It’s no surprise that legalizing a drug correlates with a spike in consumption of said drug, and that’s exactly what happened in Washington and Colorado after marijuana possession was legalized in 2012.
According to numbers released in December by the Substance Abuse and Mental Health Services Administration, the share of Washington residents ages 12 and older who reported monthly pot use jumped from 10.2 percent in 2011-12 to 12.3 percent in 2012-13. In Colorado, the spike was 10.4 percent to 12.7 percent.
Nationally, monthly pot use grew from 7.1 percent to 7.4 percent.
The survey took place in 2013, after Initiative 570 legalized the possession of marijuana in Washington but before the state’s pot retail system was put into place.
Many I-507 opponents cited increased use among teens as an inevitable downfall of legalization, but that hasn’t yet appeared in the data. In Washington, the rise in monthly use among teens ages 12-17 was nearly flat, shifting from 9.5 percent in 2011-12 to 9.8 percent in 2012-13. In contrast, the marijuana use rate among those ages 18-25 jumped from 23.4 percent to 25.6 percent, and the share of smokers in the 26-and-older cohort rose from 8.1 percent to 10.3 percent.
The legalization law included numerous safeguards to prevent use among those younger than 18, including buffer zones around schools and public spaces and funds earmarked for drug awareness education.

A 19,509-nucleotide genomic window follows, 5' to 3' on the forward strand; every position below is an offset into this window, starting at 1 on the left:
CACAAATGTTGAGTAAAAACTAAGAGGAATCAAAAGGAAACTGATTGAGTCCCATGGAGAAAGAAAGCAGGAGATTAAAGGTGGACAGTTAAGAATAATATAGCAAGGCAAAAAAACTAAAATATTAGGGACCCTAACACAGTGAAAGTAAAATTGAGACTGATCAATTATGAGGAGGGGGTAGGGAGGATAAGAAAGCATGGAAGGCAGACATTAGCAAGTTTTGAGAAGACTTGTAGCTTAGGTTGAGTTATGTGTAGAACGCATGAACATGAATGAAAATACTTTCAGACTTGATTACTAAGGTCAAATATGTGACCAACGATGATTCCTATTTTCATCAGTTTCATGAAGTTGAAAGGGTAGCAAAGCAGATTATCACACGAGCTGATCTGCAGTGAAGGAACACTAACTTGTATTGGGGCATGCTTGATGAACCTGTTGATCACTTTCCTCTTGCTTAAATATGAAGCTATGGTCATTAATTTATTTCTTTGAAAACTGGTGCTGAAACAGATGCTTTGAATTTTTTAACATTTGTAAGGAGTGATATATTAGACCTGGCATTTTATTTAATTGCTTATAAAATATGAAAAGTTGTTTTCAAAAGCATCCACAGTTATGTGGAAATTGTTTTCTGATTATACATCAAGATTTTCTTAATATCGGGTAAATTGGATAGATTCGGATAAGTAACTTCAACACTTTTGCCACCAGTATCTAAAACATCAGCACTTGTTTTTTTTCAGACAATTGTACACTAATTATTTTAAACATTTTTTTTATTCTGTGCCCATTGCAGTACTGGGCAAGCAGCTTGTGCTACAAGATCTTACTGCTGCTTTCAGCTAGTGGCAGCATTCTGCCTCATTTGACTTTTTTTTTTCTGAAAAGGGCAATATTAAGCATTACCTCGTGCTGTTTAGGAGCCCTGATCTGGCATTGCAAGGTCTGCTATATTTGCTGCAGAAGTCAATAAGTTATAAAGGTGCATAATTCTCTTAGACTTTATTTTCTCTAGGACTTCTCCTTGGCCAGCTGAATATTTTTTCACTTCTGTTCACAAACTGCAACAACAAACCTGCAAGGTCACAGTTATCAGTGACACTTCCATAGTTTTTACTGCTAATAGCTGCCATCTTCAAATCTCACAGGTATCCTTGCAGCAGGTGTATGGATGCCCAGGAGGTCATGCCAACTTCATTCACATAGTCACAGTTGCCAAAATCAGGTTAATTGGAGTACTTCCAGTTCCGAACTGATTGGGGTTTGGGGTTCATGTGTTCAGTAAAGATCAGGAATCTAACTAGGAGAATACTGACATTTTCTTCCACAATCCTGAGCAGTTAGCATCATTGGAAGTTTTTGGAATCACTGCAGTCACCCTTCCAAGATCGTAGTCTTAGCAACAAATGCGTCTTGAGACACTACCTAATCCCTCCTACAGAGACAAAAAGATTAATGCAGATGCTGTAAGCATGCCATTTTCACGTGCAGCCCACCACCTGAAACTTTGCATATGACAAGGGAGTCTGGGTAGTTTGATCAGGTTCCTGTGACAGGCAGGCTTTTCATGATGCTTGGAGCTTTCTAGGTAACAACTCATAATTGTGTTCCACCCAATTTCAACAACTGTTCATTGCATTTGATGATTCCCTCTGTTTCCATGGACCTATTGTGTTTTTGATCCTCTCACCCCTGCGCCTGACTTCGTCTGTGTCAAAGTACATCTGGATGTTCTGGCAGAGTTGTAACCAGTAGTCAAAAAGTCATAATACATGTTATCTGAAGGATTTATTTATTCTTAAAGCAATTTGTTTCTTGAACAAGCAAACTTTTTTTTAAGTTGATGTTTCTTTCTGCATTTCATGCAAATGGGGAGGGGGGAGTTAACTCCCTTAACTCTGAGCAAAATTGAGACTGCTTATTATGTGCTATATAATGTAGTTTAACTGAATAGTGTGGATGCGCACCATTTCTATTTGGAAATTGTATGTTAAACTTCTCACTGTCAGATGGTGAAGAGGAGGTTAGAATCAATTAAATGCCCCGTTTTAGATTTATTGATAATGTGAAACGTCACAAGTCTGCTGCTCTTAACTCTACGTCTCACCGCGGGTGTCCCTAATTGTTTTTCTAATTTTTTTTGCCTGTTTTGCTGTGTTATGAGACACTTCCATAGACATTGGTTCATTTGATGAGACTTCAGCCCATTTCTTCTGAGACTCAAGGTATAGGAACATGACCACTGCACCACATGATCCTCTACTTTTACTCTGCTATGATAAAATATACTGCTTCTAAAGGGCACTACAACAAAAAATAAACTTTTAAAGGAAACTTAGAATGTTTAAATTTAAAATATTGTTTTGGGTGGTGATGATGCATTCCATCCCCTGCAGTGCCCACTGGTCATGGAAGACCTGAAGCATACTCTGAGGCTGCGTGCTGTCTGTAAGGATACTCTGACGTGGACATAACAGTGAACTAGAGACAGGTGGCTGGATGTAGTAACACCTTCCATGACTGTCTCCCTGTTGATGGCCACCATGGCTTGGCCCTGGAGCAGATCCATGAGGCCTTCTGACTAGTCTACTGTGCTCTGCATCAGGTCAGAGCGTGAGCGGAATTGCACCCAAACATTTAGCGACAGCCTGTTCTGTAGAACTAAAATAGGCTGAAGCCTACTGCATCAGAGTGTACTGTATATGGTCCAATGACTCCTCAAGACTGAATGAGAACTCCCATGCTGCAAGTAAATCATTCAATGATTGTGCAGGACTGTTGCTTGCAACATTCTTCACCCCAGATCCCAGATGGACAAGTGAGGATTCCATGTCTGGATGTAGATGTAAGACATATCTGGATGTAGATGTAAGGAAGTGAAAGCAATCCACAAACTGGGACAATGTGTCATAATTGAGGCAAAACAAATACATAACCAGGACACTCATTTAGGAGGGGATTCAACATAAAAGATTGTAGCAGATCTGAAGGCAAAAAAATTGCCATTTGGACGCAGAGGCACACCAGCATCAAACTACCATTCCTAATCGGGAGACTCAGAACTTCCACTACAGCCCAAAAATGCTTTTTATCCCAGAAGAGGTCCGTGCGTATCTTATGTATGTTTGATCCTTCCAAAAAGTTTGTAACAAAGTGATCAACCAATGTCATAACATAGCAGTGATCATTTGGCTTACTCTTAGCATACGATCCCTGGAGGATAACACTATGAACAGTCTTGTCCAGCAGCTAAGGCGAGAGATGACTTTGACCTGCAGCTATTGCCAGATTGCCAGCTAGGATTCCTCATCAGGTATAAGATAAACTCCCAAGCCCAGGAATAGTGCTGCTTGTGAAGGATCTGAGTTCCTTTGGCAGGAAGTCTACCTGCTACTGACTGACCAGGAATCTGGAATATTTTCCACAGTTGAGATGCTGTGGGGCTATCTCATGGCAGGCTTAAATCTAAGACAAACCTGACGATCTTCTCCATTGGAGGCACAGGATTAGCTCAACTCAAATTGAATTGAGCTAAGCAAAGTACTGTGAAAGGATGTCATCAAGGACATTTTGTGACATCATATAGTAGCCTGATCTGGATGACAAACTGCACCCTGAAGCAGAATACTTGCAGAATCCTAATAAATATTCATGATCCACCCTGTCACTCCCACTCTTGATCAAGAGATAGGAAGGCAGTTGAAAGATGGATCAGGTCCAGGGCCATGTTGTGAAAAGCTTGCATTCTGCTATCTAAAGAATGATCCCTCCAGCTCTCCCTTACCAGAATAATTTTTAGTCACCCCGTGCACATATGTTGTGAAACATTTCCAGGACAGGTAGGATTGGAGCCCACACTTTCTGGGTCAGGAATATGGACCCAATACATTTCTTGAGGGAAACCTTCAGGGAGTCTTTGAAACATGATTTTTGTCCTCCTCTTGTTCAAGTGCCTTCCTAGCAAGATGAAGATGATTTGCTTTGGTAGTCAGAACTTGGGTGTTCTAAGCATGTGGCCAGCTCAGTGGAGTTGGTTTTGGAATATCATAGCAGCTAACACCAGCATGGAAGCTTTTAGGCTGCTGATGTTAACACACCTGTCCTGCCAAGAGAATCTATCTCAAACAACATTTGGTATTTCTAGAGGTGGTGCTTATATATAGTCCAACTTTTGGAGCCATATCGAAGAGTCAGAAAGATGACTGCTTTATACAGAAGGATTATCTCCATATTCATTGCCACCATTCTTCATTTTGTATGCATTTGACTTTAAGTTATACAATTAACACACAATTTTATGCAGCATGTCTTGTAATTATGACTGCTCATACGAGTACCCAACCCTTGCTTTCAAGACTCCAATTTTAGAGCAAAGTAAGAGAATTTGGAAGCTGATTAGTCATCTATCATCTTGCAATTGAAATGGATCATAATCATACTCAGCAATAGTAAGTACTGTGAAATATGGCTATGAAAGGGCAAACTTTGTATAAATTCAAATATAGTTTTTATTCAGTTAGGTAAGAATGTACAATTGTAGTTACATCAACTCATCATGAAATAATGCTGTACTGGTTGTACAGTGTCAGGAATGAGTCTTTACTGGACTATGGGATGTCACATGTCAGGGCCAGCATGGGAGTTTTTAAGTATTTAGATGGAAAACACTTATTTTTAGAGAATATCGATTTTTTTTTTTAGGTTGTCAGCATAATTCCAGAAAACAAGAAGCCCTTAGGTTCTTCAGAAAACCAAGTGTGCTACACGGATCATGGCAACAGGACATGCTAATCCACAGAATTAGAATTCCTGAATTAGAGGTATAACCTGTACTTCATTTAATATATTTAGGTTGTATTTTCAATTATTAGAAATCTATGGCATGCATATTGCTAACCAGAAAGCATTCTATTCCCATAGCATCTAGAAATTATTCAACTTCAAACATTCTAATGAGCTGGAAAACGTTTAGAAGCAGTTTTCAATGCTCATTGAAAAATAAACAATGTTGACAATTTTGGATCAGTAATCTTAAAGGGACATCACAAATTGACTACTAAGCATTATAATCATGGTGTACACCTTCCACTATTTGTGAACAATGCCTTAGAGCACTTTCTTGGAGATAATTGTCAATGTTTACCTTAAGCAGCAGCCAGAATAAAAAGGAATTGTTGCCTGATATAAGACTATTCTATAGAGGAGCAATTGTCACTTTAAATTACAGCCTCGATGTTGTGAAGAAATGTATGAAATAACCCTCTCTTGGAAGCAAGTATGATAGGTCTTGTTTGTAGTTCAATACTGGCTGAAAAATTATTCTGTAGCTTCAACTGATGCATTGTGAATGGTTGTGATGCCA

Marijuana consumption rates will almost surely rise in 2014 and 2015 on the heels of Washington’s retail system, but teen use might remain low. Identification is necessary to enter marijuana stores, and the current pot-buying demographic, particularly on the Eastside, is an older one.
“Most people I’ve spoken with are folks who haven’t smoked since the mid-’70s,” said Grant Dettmering, a sales associate with Green-Theory in Bellevue. Stores like Green-Theory and Herbal Nation in Bothell have trained their sales staff to cater to an older customer base that “don’t want to meet people in odd places,” Dettmering said. “We’re giving people who aren’t comfortable with the black market or the medical market a place to come and get marijuana.”
The small uptick in teen use (nationally, teen use dropped) could, of course, be exaggerated. Surveys are only as accurate as the answers received, and teens who acquire marijuana from the black market could withhold information about their consumption. And the black market is still a viable choice for cost-conscious pot users — prices in the stores can be triple what street dealers charge.
The state hopes that, as more retailers open and production increases, prices will drop and the black market will eventually be squeezed out.
According to the SAMHSA data, Washington is one of eight states with at least 10 percent of residents using pot monthly. Rhode Island tops the nation with 14.1 percent of residents using marijuana monthly.